Academic journal article Journal of Leisure Research

Control over Self and Space in Rockclimbing

Academic journal article Journal of Leisure Research

Control over Self and Space in Rockclimbing

Article excerpt

Introduction: Leisure As an Expression of Self or Narrative of Coherence?

Recent leisure theorists (eg, Henderson, 1990; Kelly, 1996; Samdahl, 1988; Wearing, 1996) have defined leisure as experience of a particular kind, rather than through more objective measures of time or activity. It is now commonly accepted that leisure defined as time apart from paid work has no meaning for a large portion of the population who do not engage in such activity (a portion that includes women who are occupied with home and child-rearing duties on a full time basis; unemployed people; and retirees). It is also generally acknowledged that the practice of defining leisure as specific activities is also fraught with difficulty, given the ambiguity and complexity of meaning which can attach to any given activity (Kelly, 1996; 1983).

To define leisure as experience, however, begs the question for more detail. A number of theorists have developed a series of two-dimensional constructs of the leisure experience, each of which focuses on two varying but "essential" qualities. Neulinger (1981: 18), for example, defined leisure through the qualities of perceived freedom and intrinsic motivation. Gunter and Gunter (1980) used the axes of freedom of choice (embedded within sociological institutions such as work and family) and psychological involvement. Kelly (1983; 1978) also used an axis of relative freedom, whilst motination (ranging from social to intrinsic) formed his second axis. These three models are in broad agreement with respect to the qualities which define a 11 pure" leisure experience: generally it is marked by a perceived freedom of choice and a high degree of personal investment which stems from intrinsic motivation.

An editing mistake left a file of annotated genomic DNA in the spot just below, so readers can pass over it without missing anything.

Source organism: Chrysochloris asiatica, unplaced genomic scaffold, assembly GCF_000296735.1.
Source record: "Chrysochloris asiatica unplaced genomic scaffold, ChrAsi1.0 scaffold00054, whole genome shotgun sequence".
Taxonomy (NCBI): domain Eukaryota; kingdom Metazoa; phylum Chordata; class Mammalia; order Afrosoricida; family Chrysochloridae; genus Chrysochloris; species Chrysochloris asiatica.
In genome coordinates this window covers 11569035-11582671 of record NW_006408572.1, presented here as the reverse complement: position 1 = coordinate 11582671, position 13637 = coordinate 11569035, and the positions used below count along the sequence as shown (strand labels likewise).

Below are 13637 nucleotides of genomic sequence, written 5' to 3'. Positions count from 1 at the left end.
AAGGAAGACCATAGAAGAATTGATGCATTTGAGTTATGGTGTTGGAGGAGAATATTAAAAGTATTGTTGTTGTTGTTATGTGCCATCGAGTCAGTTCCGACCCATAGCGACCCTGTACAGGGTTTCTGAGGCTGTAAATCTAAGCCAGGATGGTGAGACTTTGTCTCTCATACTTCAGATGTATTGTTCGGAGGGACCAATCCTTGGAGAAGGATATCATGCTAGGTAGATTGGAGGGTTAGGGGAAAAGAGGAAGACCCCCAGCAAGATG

Perceived freedom of choice has been identified with the concept of self-determination (Mannell & Kleiber, 1997). Self-determination is commonly understood to be a positive attribute, leading to increased levels of life satisfaction (Guinn, 1999; Ryan & Deci, 2000) and buffering against the effects of stress (Coleman & Iso-Ahola, 1993; Park, 1996). In a world that increasingly assumes control over the most intimate of our domestic affairs (Heywood, 1994; Ritzer, 1993), leisure, in affording opportunities for experiencing this sense of self-determination, assumes a high degree of importance in our lives.

Research in the area of self-determination has focussed mainly on groups that are perceived to be disempowered in this respect, namely, adolescents (eg, Pawelko & Magafas, 1997; Shaw, Caldwell & Kleiber, 1996), people with disabilities (eg, Patterson & Pegg, 1995; Rogers, Hawkins & Eklund, 1998), the elderly (eg, Guinn, 1999; Hall & Bocksnick, 1995) and women (eg, Brand, 1998; Freysinger & Flannery, 1992; Henderson, Bialeschki, Shaw & Freysinger, 1996). These studies show considerable consistency in their results. Self-determination is a quality often denied to individual members of the above-mentioned groups, and its loss leads to boredom, apathy and disengagement. Although so called "leisure" time is frequently subject to control by others1, the facilitation of personal control leads to increased levels of participant motivation, engagement and enjoyment.

Using self-determinism as a central defining property of leisure is also associated with an understanding of leisure as an expression, or an enhancement, of the self. This notion has been contested by Kuentzel (2000) who observed that any "idea of a 'core' self that directs life decisions and develops and matures through life's experiences carries little currency in postmodern theory" (p. 88). Kuentzel suggested instead that the constitution of self is a reflexive process, something that occurs after the event. Given the complexities and ambiguities of postmodern society, the central task facing any individual is to create a self narrative that provides coherence and order. Through reflection on past actions, the individual constructs a narrative that will "anchor the self across the contingencies of time and space" (p. …

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